Microsoft Corp.’s second-quarter profit topped analysts’ estimates, helped by strength in its Azure cloud-services business even as demand slumped for personal-computer and corporate software. Shares rose more than 4 percent in late trading.
Adjusted profit was $2.32 a share in the period ended December 31, and overall sales rose 2 percent to $52.7 billion, the company said in a statement. That compared with average analysts’ projections for $2.30 a share in earnings and $52.9 billion in revenue, according to a Bloomberg survey. In Microsoft’s closely watched Azure cloud-computing business, sales gained 38 percent, compared with predictions for a 37 percent increase, excluding the impact of currency fluctuations.
Microsoft last week said it’s firing 10,000 workers. In the past quarter, the software giant’s growth engines have faltered as corporate customers became wary of spending in an uneven economic environment. Still, Tuesday’s quarterly results underscored the software maker’s resilience, thanks to relatively steady demand for corporate cloud-computing services, even if gains are less robust. Azure’s durability helped the company report growth even though sales of Windows software to PC makers fell sharply amid a shrinking market.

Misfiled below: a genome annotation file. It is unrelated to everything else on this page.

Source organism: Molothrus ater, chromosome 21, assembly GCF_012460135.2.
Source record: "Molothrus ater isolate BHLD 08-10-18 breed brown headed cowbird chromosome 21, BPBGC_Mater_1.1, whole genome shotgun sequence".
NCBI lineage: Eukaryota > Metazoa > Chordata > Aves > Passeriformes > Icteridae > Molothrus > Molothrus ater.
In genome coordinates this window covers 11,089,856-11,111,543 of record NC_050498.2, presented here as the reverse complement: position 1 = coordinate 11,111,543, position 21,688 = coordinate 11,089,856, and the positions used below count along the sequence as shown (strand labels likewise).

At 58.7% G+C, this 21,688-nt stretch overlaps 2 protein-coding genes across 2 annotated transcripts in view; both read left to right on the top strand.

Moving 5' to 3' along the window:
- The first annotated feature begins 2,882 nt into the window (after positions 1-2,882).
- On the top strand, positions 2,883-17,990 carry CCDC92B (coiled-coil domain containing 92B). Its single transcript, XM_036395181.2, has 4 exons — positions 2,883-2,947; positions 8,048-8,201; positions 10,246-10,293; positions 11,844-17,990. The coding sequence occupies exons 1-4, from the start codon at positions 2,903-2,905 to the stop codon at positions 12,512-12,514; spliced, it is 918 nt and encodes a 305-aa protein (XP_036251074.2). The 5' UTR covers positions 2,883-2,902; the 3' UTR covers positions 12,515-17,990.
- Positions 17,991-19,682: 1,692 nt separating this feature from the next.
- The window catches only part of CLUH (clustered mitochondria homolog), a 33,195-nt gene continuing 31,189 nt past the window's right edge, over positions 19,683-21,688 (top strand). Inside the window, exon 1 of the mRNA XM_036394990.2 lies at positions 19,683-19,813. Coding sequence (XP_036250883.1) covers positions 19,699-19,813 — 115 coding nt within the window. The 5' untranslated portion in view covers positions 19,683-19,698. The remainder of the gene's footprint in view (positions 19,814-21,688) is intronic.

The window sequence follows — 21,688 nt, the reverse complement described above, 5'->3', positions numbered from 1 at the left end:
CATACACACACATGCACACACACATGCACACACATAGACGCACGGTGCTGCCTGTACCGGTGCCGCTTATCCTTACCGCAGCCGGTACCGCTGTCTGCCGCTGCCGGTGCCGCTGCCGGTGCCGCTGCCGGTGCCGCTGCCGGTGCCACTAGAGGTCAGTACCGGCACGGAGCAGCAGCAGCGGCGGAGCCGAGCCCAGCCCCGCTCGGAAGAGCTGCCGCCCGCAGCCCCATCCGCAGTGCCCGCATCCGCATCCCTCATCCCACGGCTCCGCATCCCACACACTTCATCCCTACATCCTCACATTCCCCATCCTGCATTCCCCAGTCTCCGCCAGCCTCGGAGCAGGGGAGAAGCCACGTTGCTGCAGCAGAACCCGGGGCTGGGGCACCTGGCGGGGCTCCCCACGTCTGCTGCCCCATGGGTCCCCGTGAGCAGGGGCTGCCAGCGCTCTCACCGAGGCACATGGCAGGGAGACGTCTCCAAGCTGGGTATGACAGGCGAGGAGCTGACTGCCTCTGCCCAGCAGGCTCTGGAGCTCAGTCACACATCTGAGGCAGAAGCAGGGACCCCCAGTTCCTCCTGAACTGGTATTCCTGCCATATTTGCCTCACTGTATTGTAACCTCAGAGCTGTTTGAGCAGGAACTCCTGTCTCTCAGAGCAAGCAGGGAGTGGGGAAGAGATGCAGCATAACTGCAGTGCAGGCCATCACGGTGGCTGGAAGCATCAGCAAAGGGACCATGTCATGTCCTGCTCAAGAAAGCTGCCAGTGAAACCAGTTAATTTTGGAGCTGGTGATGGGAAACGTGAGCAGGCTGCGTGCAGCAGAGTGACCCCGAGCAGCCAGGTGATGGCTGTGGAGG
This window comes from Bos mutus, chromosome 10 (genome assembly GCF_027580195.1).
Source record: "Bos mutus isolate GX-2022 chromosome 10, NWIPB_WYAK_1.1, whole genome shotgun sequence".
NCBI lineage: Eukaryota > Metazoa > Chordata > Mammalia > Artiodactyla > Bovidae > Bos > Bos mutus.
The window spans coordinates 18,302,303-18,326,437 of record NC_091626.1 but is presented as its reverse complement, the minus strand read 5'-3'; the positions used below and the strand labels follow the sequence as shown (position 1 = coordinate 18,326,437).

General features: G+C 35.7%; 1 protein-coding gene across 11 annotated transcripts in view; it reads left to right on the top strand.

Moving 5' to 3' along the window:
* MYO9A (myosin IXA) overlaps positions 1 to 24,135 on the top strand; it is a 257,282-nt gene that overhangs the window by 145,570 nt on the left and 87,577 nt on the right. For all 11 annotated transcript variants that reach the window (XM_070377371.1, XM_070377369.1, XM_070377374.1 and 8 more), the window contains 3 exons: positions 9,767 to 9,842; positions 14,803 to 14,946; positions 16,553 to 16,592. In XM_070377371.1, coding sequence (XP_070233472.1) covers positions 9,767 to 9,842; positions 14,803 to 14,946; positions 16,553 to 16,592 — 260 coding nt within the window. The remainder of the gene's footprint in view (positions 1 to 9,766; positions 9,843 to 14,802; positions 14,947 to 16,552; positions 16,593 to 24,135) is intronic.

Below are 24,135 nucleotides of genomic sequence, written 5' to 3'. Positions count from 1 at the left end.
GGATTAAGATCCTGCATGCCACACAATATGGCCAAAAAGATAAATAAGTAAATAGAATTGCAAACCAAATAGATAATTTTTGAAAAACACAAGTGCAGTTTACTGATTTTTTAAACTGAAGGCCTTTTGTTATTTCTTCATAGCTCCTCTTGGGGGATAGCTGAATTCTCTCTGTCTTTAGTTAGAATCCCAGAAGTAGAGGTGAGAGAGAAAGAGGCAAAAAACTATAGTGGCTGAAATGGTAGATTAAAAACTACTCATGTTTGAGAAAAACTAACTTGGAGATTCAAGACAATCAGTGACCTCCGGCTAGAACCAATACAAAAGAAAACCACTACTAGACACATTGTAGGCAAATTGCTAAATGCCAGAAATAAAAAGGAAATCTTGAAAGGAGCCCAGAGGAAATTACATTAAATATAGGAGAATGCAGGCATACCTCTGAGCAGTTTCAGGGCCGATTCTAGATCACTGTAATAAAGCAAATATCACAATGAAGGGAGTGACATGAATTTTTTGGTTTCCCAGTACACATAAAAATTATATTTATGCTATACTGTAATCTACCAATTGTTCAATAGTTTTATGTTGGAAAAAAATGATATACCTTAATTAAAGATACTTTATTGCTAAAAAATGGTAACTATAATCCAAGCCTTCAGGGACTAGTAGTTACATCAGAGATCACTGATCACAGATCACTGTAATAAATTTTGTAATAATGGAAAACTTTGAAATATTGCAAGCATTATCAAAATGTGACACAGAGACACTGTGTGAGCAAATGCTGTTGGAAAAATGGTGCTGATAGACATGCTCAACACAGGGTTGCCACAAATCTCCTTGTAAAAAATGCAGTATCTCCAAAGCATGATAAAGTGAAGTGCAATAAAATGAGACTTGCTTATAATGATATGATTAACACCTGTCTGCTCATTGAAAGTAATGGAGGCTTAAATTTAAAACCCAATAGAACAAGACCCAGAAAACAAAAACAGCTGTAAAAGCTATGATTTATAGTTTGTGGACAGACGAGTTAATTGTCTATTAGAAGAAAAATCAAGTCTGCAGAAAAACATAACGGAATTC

“The sentiment has gotten considerably worse than the last three months,” said Gil Luria, an analyst at D.A. Davidson. The quarter’s results may have been a “relief to the stock, because actual expectations on the downside are even lower than that.”
Microsoft said it recorded a charge of $1.2 billion, or 12 cents a share, in the latest quarter, with $800 million of that related to the job cuts, which will affect less than 5 percent of its workforce. The Redmond, Washington-based company said last week the charge will include severance, “changes to our hardware portfolio” and the cost of consolidating real estate leases.
The company’s shares rose as high as $254.79 in extended trading following the report, after closing at $242.04 in New York. The stock declined 29 percent in 2022, compared with a 20 percent decline in the Standard & Poor’s 500 Index.